Saturday, January 24, 2009

Preserving the shine and gold of your fine china and crystal.

My Antique Rose Medallion from the 1800's goes in the dishwasher. Yes. I put old china, and my grandmother's' sterling flat silver and antique crystal with the wide gold rim in the dishwasher. Shocked? Why? Because, who wants to hand wash all the dishes and glasses after a dinner party for 18 persons?

Here are some industry secrets:

1. Load and unload the dishwasher nicely. Spacing is key. Do not crowd. Do not put pots and pans in with the sterling, or gold rim (it's a metallurgy thing). I do not put pots or pans ever in the dish washer.

2. Use only 1 teaspoon of plain dish washing detergent. Do not use the detergent with the lemon. The plain detergent is hard to find. Hunt it out anyway.

Lemon is for pots and pans. Lemon is acidic. Lemon eats the glaze and the gold off of your china and crystal. Hand washing and soaking, or not soaking and running through the dishwasher, lemon detergent any where near your china and crystal will eat the glaze off of it and ruin your beautiful, fine wedding china. Lemon will also ruin every day china too. Over time the acid from the lemon ruins the glaze. Lemon also will eat the color and design off of your china whether it is hand painted or transfer ware.

3. Always, always, always use the gentle cycle and never, ever turn on the heat. Always air dry. Air dry, then wipe dry the china and sterling flatware if needed. The heat will weaken your china and crystal and will eventually melt off all the gold. Your home is not a hospital. The dishes do not need to be sterilized. It is your families' normal flora (familial, shared, good bacteria).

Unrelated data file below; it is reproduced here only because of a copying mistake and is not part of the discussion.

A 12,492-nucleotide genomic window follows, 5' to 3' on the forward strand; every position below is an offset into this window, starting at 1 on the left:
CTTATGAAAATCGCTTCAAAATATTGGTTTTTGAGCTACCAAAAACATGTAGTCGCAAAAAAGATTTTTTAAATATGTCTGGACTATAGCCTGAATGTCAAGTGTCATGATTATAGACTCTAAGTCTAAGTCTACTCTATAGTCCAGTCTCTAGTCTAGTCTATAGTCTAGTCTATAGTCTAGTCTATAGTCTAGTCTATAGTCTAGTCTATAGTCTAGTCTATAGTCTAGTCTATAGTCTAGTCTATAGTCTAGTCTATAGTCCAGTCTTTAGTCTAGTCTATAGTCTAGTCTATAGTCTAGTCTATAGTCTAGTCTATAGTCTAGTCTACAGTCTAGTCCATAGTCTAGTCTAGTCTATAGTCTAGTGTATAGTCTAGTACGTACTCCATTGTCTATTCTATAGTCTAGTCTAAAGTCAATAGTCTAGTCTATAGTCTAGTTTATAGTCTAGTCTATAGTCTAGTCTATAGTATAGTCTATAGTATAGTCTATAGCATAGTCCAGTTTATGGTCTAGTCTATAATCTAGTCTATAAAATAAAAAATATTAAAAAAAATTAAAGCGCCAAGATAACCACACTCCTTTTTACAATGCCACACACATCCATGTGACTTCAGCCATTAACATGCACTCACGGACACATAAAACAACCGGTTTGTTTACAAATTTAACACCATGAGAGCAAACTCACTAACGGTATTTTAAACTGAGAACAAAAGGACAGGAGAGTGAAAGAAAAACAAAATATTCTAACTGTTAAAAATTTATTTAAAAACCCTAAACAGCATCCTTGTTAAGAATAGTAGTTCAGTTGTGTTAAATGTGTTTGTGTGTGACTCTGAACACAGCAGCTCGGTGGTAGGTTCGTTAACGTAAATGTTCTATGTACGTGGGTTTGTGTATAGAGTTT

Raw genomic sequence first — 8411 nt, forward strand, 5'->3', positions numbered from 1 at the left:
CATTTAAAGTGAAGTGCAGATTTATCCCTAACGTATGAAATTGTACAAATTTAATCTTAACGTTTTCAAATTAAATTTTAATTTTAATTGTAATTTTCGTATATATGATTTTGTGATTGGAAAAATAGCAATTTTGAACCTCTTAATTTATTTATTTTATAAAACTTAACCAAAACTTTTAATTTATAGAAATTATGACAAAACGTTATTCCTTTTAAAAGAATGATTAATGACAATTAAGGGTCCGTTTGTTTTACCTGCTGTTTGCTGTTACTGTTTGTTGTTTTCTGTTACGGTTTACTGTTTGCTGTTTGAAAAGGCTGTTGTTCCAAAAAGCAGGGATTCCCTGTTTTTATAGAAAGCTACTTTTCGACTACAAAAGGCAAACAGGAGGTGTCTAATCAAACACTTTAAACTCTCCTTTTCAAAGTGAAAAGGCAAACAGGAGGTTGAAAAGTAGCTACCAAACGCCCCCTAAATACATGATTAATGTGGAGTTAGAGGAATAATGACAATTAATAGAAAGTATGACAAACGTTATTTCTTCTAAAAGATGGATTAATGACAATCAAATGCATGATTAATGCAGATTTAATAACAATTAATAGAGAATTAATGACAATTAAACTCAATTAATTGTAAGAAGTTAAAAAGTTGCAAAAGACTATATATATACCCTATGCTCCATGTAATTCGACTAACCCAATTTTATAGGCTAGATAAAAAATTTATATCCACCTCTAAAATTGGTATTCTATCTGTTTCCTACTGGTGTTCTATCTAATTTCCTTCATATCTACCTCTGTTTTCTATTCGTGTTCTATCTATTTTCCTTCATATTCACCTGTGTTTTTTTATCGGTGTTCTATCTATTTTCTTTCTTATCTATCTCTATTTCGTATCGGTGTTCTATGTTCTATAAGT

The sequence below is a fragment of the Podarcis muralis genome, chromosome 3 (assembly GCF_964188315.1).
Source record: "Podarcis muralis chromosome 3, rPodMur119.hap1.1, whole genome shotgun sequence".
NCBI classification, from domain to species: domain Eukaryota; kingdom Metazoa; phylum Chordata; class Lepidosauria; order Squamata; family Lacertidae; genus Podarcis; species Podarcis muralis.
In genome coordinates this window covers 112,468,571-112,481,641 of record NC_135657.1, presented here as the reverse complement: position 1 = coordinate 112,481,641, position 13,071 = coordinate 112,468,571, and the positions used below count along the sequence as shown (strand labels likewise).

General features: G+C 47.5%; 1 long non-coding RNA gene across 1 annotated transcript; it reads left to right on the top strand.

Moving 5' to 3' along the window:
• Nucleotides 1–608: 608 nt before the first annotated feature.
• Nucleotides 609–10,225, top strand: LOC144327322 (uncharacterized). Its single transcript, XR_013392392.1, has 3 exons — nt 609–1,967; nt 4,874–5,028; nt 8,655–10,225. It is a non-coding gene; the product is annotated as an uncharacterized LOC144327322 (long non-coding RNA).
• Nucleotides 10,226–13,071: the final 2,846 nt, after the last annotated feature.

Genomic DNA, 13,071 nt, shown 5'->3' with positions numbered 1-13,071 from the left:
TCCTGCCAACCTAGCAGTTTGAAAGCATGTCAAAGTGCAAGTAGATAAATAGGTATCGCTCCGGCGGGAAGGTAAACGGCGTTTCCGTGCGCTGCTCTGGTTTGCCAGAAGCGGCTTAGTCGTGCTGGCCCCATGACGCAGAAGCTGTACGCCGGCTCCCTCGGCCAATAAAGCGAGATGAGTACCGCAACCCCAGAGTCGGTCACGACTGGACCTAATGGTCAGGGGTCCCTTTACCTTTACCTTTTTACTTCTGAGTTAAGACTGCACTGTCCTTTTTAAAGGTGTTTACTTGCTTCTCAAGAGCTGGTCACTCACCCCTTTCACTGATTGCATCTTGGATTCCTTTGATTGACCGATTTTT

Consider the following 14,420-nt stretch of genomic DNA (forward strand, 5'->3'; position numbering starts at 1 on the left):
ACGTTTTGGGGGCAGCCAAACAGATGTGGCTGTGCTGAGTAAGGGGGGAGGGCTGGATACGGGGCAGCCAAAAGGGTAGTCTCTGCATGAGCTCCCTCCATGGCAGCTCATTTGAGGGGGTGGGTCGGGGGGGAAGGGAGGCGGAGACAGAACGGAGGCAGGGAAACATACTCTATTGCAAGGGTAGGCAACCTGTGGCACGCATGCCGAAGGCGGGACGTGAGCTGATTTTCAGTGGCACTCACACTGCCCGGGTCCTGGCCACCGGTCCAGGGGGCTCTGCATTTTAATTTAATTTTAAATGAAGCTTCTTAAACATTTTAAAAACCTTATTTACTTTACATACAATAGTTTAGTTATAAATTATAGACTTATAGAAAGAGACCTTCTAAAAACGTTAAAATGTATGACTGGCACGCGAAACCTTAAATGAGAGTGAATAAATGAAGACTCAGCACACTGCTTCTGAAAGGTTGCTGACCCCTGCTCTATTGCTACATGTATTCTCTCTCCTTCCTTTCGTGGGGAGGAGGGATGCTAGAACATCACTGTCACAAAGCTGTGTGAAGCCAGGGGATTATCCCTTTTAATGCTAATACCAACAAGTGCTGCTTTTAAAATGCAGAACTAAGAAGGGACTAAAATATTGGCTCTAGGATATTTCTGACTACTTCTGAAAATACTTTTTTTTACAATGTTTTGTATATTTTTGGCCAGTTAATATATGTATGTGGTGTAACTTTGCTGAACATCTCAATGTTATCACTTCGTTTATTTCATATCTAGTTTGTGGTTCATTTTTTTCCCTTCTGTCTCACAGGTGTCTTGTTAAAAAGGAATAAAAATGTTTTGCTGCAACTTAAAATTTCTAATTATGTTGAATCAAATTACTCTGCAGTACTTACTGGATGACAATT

By using air dry and running the dishwasher (and washing machine/dryer) at night, you are also saving energy.

Tell your friends. They will, once again, think you are thrifty and smart !! Enjoy!

Tabletop Tip for the Week - Crisp Napkins

Dining at a very fancy traditional dinner party this weekend, I noticed very crisp, lovely linen, monogrammed dinner napkins. I have not seen linen napkins this crisp and able to stand upright, by themselves in a corner since I was a child.

As a child, I'd go the fridge for something to eat, and while standing with the door open, and my Mother saying "Get what you want out of the fridge and shut the door," I would then weed through all the rolled linen tablecloths and napkins in separate plastic bags to find a descent snack. I always knew when we were getting ready to have company or a party.

In order to have perfectly pressed linens without using spray starch, which breaks down the fibers, wash them in a gentle soap, (baby soap) then gently wring, lay the linen out flat, fold, and roll. Place the rolled up linen in a plastic bag and cool in the fridge overnight. The fridge cools and drys out the linen. Take out of the fridge the next day, (or soon after) unroll, and iron with a hot iron. The linen will sizzle and steam. Don't fret. It will iron out so nicely and so utterly crisp without damaging the threads. No starch ever necessary. Saves lots of money on Dry cleaning too.

Tell your friends, and they will think you are thrifty and smart. Try it and enjoy!